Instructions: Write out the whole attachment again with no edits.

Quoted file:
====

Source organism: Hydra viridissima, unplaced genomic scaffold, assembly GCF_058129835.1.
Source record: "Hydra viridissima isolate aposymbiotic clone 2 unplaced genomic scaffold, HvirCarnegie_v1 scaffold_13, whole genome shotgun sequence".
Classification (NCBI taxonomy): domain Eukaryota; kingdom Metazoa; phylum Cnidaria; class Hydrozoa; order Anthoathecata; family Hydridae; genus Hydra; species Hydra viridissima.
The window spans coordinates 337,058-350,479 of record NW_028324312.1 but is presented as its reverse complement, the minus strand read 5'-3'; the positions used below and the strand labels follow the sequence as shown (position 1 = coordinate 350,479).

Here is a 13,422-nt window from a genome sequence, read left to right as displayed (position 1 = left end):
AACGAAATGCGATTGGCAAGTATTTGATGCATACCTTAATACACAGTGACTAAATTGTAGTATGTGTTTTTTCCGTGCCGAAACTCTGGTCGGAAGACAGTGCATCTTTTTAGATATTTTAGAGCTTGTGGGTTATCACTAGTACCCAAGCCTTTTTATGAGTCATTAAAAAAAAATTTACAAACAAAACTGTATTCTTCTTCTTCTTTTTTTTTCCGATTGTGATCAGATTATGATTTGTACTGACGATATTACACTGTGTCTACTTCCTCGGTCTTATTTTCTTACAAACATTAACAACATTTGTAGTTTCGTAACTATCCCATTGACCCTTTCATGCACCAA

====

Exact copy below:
Source organism: Hydra viridissima, unplaced genomic scaffold, assembly GCF_058129835.1.
Source record: "Hydra viridissima isolate aposymbiotic clone 2 unplaced genomic scaffold, HvirCarnegie_v1 scaffold_13, whole genome shotgun sequence".
Classification (NCBI taxonomy): domain Eukaryota; kingdom Metazoa; phylum Cnidaria; class Hydrozoa; order Anthoathecata; family Hydridae; genus Hydra; species Hydra viridissima.
The window spans coordinates 337,058-350,479 of record NW_028324312.1 but is presented as its reverse complement, the minus strand read 5'-3'; the positions used below and the strand labels follow the sequence as shown (position 1 = coordinate 350,479).

Here is a 13,422-nt window from a genome sequence, read left to right as displayed (position 1 = left end):
AACGAAATGCGATTGGCAAGTATTTGATGCATACCTTAATACACAGTGACTAAATTGTAGTATGTGTTTTTTCCGTGCCGAAACTCTGGTCGGAAGACAGTGCATCTTTTTAGATATTTTAGAGCTTGTGGGTTATCACTAGTACCCAAGCCTTTTTATGAGTCATTAAAAAAAAATTTACAAACAAAACTGTATTCTTCTTCTTCTTTTTTTTTCCGATTGTGATCAGATTATGATTTGTACTGACGATATTACACTGTGTCTACTTCCTCGGTCTTATTTTCTTACAAACATTAACAACATTTGTAGTTTCGTAACTATCCCATTGACCCTTTCATGCACCAA